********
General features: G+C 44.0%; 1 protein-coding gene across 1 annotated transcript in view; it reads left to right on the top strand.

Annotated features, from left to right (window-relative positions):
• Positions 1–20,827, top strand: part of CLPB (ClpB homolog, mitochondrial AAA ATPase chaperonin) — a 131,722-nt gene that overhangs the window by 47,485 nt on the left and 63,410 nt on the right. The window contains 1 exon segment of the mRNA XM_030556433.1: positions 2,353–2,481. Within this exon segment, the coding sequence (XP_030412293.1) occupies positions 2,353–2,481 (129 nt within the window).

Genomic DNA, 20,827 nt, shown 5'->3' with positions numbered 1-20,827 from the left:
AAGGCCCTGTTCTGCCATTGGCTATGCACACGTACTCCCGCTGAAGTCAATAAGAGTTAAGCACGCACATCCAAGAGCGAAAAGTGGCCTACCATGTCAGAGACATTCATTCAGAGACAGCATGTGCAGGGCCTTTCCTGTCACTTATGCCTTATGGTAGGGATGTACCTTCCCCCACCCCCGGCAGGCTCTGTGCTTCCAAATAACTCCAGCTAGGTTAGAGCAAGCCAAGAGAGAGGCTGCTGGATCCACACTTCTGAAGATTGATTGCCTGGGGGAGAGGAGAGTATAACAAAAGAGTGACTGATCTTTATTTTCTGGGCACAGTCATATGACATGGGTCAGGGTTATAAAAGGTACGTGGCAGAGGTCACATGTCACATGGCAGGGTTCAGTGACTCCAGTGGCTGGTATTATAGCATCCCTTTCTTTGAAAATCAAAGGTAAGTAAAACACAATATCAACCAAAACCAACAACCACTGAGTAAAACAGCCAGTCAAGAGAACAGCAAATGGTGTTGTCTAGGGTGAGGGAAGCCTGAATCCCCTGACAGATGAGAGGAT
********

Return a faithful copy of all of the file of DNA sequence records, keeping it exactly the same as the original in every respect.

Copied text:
General features: G+C 44.0%; 1 protein-coding gene across 1 annotated transcript in view; it reads left to right on the top strand.

Annotated features, from left to right (window-relative positions):
• Positions 1–20,827, top strand: part of CLPB (ClpB homolog, mitochondrial AAA ATPase chaperonin) — a 131,722-nt gene that overhangs the window by 47,485 nt on the left and 63,410 nt on the right. The window contains 1 exon segment of the mRNA XM_030556433.1: positions 2,353–2,481. Within this exon segment, the coding sequence (XP_030412293.1) occupies positions 2,353–2,481 (129 nt within the window).

Genomic DNA, 20,827 nt, shown 5'->3' with positions numbered 1-20,827 from the left:
AAGGCCCTGTTCTGCCATTGGCTATGCACACGTACTCCCGCTGAAGTCAATAAGAGTTAAGCACGCACATCCAAGAGCGAAAAGTGGCCTACCATGTCAGAGACATTCATTCAGAGACAGCATGTGCAGGGCCTTTCCTGTCACTTATGCCTTATGGTAGGGATGTACCTTCCCCCACCCCCGGCAGGCTCTGTGCTTCCAAATAACTCCAGCTAGGTTAGAGCAAGCCAAGAGAGAGGCTGCTGGATCCACACTTCTGAAGATTGATTGCCTGGGGGAGAGGAGAGTATAACAAAAGAGTGACTGATCTTTATTTTCTGGGCACAGTCATATGACATGGGTCAGGGTTATAAAAGGTACGTGGCAGAGGTCACATGTCACATGGCAGGGTTCAGTGACTCCAGTGGCTGGTATTATAGCATCCCTTTCTTTGAAAATCAAAGGTAAGTAAAACACAATATCAACCAAAACCAACAACCACTGAGTAAAACAGCCAGTCAAGAGAACAGCAAATGGTGTTGTCTAGGGTGAGGGAAGCCTGAATCCCCTGACAGATGAGAGGAT